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Favorite book of the week: Ariel, by Lawrence Block

ariel-coverI know. It doesn’t seem as if it should be hard to qualify for this. After all, how many books do I read in a week? (Probably 10 or so, if you’re actually curious and not just criticizing my post’s title for fun.) But I’m actually pretty damn picky about which books those are. I don’t keep reading if I’m bored…

Regardless, this one was truly exceptionally cool. I don’t want to spoil it for you…but it surprised me. Several times.

Disclaimer: I’ve been a Lawrence Block fan for years. Decades, even. I went to a book signing of his about 20 years back, and I can report that his self-deprecating humor was exactly what you’d expect…

More than that? I’ve benefited enormously from his books on writing. I’ve even used his “Write for Your Life” affirmations…meaning, yes, I had them playing over and over while I wrote and slept. (I’d probably do that still, but I lost the copies I downloaded. Might invest ten bucks in re-acquiring them at some point.)

So, all that said? I hate to say this next bit…but I’m a much bigger fan of his more recent work. By “more recent” I generally mean the books he’s published in the last…oh, I don’t know…30 years or so. Ariel is older than that.

But it’s amazing, in spite of my probably-stupid generalization above. Ariel is…well, it doesn’t easily fit into any sort of genre boundaries. In fact accurately fitting it into a genre would ruin much of the suspense. Occult? Crime? Coming of age? Maybe!

It doesn’t hurt, given my own recent interest in foster parenting, that the story involves an adopted child…but maybe that won’t matter much to most of you who read this. It’s astoundingly (why am I so surprised, again?) well-written. It kept me up late. I’d like to share it with you.

Want something different? I don’t care what you’ve been reading; this one’s different.

Truly a wonderful book. Go buy it if you’ve a mind (heh), or get it via Kindle Unlimited. Since it is in Kindle Unlimited, you’ll have to get the ebook from Amazon. Print versions are likely more generally available.

I thought about posting a review on Amazon. But, as an author myself, I have to be at least slightly careful about that. The ‘Zon’s review policy is, at best, a confusing mess. So I’ll just post this here, and maybe I’ll do a bit more of this reviewing-stuff in the future while I’m at it.

Hey, do you folks have favorite books you think I might want to read? I’d love to hear about them. In spite of all the fiction available, my Kindle still runs dry…

We’ll see how it goes. Meanwhile, have fun out there!

6 Comments


  1. // Reply

    What a nice start to the day! Ariel’s a book that can get lost, because it doesn’t really lend itself to categorization, as you point out. But self-publishing has enabled it to find a new and reasonably enthusiastic audience.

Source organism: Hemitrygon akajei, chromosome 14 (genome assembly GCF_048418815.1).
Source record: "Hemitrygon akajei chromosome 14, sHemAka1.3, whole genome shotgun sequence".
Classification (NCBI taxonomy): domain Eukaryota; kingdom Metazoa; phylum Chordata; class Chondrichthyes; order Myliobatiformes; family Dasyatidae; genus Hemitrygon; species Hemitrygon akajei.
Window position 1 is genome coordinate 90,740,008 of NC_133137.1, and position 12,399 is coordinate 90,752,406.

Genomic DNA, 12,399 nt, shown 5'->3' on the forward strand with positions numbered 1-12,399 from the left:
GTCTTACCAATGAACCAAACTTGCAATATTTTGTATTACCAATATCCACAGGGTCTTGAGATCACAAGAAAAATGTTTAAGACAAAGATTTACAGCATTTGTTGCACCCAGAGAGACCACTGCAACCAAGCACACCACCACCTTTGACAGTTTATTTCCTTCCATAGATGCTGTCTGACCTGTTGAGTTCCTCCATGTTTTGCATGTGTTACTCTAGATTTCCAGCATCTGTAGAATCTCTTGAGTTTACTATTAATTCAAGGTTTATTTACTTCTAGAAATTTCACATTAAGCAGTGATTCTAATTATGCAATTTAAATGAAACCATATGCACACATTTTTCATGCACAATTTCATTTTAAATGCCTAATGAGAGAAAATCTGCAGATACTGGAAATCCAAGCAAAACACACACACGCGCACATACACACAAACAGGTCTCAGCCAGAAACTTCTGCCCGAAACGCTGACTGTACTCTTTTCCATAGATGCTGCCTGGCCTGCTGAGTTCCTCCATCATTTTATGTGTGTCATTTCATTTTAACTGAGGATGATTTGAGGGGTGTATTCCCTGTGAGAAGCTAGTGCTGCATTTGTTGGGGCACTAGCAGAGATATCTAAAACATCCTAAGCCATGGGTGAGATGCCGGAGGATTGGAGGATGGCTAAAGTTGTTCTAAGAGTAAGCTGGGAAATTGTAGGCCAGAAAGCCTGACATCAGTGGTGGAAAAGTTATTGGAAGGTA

May I add that we’ve also brought it out in paperback? Same Classic Crime Library cover, and it should be on the same Amazon page—and probably will be eventually. Here’s a link to the paperback: http://tinyurl.com/guxkr6q


    1. // Reply

      Now I’m all star-struck. Very cool of you to reply here.

      And thanks for sending the mp3 download link for those affirmations! I would’ve paid again, though. Honest. I mean, eventually. But, since I tend to put off almost everything I really ought to do right away, maybe my next book will turn out a little better than I’d have otherwise managed….


      1. // Reply

        I am still wondering how I missed this great book the first time around.
        LB is, quite simply, the best.


        1. // Reply

          Yeah, it’s weird that I hadn’t read it either. Probably a combination of factors there: genrebending and the age of the thing. I’ve had this prejudice against older LB work for quite a while now. Looking back, I’m not sure where it came from. Maybe that collection of his really early stories? But I think my goofiness predates it. There was probably some sort of reason…?

          OTOH I just reread “After the First Death” yesterday, and it was pretty damned good. From another author, I’d say it would have been better as a short story…because the plot was utterly predictable. But who wants that in a short story? As things stood, I had a lot of fun seeing the thing unfold even though I was pretty sure how it would end.

          Did I remember the ending? Is that why it was so predictable? Maybe. Maybe not. Either way, I’m glad I picked it up again.

          So now I have a perfect excuse to go back and re-read a lot of books. So much for working! {8’>


  2. // Reply

    I have an autographed copy of Spider, Spin me a Web.

    Mr. Block made writing seem so easy – write it, clean it up a bit, send it out.

    I still love his books on writing – even though I discovered a very long time ago that he is a pantser, and I an extreme plotter, and those things don’t go together very well. I STILL like those books. He makes it seem so easy…

    And he is apparently a sweetheart.


    1. // Reply

      The funny thing? For me, writing is easy. Or it doesn’t work at all. Meaning that either I’m “pantsing” and enjoying myself, or I can’t produce enough words to matter. Which doesn’t mean I can write whenever I want…though you’d think it would. Turns out, getting into the right (write?) frame of mind to produce fiction can be difficult. But at least, knowing this, I can (in theory) quit trying to do all the things that don’t help.

      And yeah. He does seem to be a sweetheart.

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